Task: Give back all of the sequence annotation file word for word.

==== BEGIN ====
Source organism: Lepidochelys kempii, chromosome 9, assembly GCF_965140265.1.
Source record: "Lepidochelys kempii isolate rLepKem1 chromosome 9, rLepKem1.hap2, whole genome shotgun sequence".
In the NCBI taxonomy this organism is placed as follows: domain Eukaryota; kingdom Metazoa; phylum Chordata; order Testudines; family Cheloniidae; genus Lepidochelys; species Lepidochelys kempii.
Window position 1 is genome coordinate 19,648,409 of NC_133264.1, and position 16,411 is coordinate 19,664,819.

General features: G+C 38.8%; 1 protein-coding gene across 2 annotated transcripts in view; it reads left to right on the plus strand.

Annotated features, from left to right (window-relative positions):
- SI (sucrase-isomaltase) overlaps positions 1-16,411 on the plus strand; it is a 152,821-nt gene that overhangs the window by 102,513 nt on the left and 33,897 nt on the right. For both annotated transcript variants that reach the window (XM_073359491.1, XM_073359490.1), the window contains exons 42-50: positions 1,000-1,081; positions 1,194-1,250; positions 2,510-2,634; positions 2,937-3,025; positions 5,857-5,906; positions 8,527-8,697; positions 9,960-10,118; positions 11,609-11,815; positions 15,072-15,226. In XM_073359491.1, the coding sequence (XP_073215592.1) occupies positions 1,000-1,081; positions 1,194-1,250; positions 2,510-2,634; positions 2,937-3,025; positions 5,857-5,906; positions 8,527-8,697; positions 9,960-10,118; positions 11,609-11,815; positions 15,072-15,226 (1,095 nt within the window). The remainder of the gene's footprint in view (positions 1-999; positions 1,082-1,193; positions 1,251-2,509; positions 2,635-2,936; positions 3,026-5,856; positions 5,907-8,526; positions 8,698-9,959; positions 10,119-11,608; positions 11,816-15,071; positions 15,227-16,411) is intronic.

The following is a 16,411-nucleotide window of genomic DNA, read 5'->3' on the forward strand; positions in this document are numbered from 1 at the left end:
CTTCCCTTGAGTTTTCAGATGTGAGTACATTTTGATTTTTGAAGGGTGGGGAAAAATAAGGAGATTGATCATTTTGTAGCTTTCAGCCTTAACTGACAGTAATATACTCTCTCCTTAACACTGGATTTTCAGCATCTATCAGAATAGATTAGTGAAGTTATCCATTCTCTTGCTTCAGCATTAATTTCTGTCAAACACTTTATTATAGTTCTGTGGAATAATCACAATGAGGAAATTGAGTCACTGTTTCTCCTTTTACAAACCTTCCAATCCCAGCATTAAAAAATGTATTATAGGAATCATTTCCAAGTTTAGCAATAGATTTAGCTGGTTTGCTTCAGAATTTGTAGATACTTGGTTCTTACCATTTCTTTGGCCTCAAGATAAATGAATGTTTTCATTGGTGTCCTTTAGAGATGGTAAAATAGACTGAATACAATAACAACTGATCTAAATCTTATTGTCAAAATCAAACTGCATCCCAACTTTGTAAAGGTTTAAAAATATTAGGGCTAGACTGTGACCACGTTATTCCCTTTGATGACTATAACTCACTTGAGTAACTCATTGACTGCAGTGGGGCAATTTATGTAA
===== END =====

Source organism: Lepidochelys kempii, chromosome 9, assembly GCF_965140265.1.
Source record: "Lepidochelys kempii isolate rLepKem1 chromosome 9, rLepKem1.hap2, whole genome shotgun sequence".
In the NCBI taxonomy this organism is placed as follows: domain Eukaryota; kingdom Metazoa; phylum Chordata; order Testudines; family Cheloniidae; genus Lepidochelys; species Lepidochelys kempii.
Window position 1 is genome coordinate 19,648,409 of NC_133264.1, and position 16,411 is coordinate 19,664,819.

General features: G+C 38.8%; 1 protein-coding gene across 2 annotated transcripts in view; it reads left to right on the plus strand.

Annotated features, from left to right (window-relative positions):
- SI (sucrase-isomaltase) overlaps positions 1-16,411 on the plus strand; it is a 152,821-nt gene that overhangs the window by 102,513 nt on the left and 33,897 nt on the right. For both annotated transcript variants that reach the window (XM_073359491.1, XM_073359490.1), the window contains exons 42-50: positions 1,000-1,081; positions 1,194-1,250; positions 2,510-2,634; positions 2,937-3,025; positions 5,857-5,906; positions 8,527-8,697; positions 9,960-10,118; positions 11,609-11,815; positions 15,072-15,226. In XM_073359491.1, the coding sequence (XP_073215592.1) occupies positions 1,000-1,081; positions 1,194-1,250; positions 2,510-2,634; positions 2,937-3,025; positions 5,857-5,906; positions 8,527-8,697; positions 9,960-10,118; positions 11,609-11,815; positions 15,072-15,226 (1,095 nt within the window). The remainder of the gene's footprint in view (positions 1-999; positions 1,082-1,193; positions 1,251-2,509; positions 2,635-2,936; positions 3,026-5,856; positions 5,907-8,526; positions 8,698-9,959; positions 10,119-11,608; positions 11,816-15,071; positions 15,227-16,411) is intronic.

The following is a 16,411-nucleotide window of genomic DNA, read 5'->3' on the forward strand; positions in this document are numbered from 1 at the left end:
CTTCCCTTGAGTTTTCAGATGTGAGTACATTTTGATTTTTGAAGGGTGGGGAAAAATAAGGAGATTGATCATTTTGTAGCTTTCAGCCTTAACTGACAGTAATATACTCTCTCCTTAACACTGGATTTTCAGCATCTATCAGAATAGATTAGTGAAGTTATCCATTCTCTTGCTTCAGCATTAATTTCTGTCAAACACTTTATTATAGTTCTGTGGAATAATCACAATGAGGAAATTGAGTCACTGTTTCTCCTTTTACAAACCTTCCAATCCCAGCATTAAAAAATGTATTATAGGAATCATTTCCAAGTTTAGCAATAGATTTAGCTGGTTTGCTTCAGAATTTGTAGATACTTGGTTCTTACCATTTCTTTGGCCTCAAGATAAATGAATGTTTTCATTGGTGTCCTTTAGAGATGGTAAAATAGACTGAATACAATAACAACTGATCTAAATCTTATTGTCAAAATCAAACTGCATCCCAACTTTGTAAAGGTTTAAAAATATTAGGGCTAGACTGTGACCACGTTATTCCCTTTGATGACTATAACTCACTTGAGTAACTCATTGACTGCAGTGGGGCAATTTATGTAA